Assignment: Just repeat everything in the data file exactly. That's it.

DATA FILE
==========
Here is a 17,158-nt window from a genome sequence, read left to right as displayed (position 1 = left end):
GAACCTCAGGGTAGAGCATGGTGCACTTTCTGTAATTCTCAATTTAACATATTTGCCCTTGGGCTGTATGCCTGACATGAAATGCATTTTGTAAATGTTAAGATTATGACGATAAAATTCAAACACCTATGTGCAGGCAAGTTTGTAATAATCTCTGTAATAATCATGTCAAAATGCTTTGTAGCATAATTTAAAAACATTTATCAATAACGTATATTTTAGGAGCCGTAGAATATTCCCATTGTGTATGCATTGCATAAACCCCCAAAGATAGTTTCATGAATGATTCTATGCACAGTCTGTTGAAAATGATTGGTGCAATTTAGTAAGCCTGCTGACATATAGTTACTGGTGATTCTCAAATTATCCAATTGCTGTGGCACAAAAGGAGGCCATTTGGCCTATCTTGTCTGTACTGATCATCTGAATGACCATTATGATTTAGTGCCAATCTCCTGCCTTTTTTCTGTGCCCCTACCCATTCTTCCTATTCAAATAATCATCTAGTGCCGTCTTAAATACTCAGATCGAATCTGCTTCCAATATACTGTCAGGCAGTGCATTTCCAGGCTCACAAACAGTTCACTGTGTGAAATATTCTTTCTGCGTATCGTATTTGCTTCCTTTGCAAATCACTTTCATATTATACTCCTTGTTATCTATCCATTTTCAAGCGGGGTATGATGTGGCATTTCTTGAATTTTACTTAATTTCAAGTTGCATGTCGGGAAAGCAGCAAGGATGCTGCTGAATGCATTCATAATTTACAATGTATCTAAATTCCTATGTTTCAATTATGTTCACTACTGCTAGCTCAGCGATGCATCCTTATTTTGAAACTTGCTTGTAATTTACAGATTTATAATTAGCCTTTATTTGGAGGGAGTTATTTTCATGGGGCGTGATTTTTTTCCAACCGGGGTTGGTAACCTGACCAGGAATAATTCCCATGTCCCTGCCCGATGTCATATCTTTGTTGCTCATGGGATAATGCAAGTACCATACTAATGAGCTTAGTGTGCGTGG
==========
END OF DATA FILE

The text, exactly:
Here is a 17,158-nt window from a genome sequence, read left to right as displayed (position 1 = left end):
GAACCTCAGGGTAGAGCATGGTGCACTTTCTGTAATTCTCAATTTAACATATTTGCCCTTGGGCTGTATGCCTGACATGAAATGCATTTTGTAAATGTTAAGATTATGACGATAAAATTCAAACACCTATGTGCAGGCAAGTTTGTAATAATCTCTGTAATAATCATGTCAAAATGCTTTGTAGCATAATTTAAAAACATTTATCAATAACGTATATTTTAGGAGCCGTAGAATATTCCCATTGTGTATGCATTGCATAAACCCCCAAAGATAGTTTCATGAATGATTCTATGCACAGTCTGTTGAAAATGATTGGTGCAATTTAGTAAGCCTGCTGACATATAGTTACTGGTGATTCTCAAATTATCCAATTGCTGTGGCACAAAAGGAGGCCATTTGGCCTATCTTGTCTGTACTGATCATCTGAATGACCATTATGATTTAGTGCCAATCTCCTGCCTTTTTTCTGTGCCCCTACCCATTCTTCCTATTCAAATAATCATCTAGTGCCGTCTTAAATACTCAGATCGAATCTGCTTCCAATATACTGTCAGGCAGTGCATTTCCAGGCTCACAAACAGTTCACTGTGTGAAATATTCTTTCTGCGTATCGTATTTGCTTCCTTTGCAAATCACTTTCATATTATACTCCTTGTTATCTATCCATTTTCAAGCGGGGTATGATGTGGCATTTCTTGAATTTTACTTAATTTCAAGTTGCATGTCGGGAAAGCAGCAAGGATGCTGCTGAATGCATTCATAATTTACAATGTATCTAAATTCCTATGTTTCAATTATGTTCACTACTGCTAGCTCAGCGATGCATCCTTATTTTGAAACTTGCTTGTAATTTACAGATTTATAATTAGCCTTTATTTGGAGGGAGTTATTTTCATGGGGCGTGATTTTTTTCCAACCGGGGTTGGTAACCTGACCAGGAATAATTCCCATGTCCCTGCCCGATGTCATATCTTTGTTGCTCATGGGATAATGCAAGTACCATACTAATGAGCTTAGTGTGCGTGG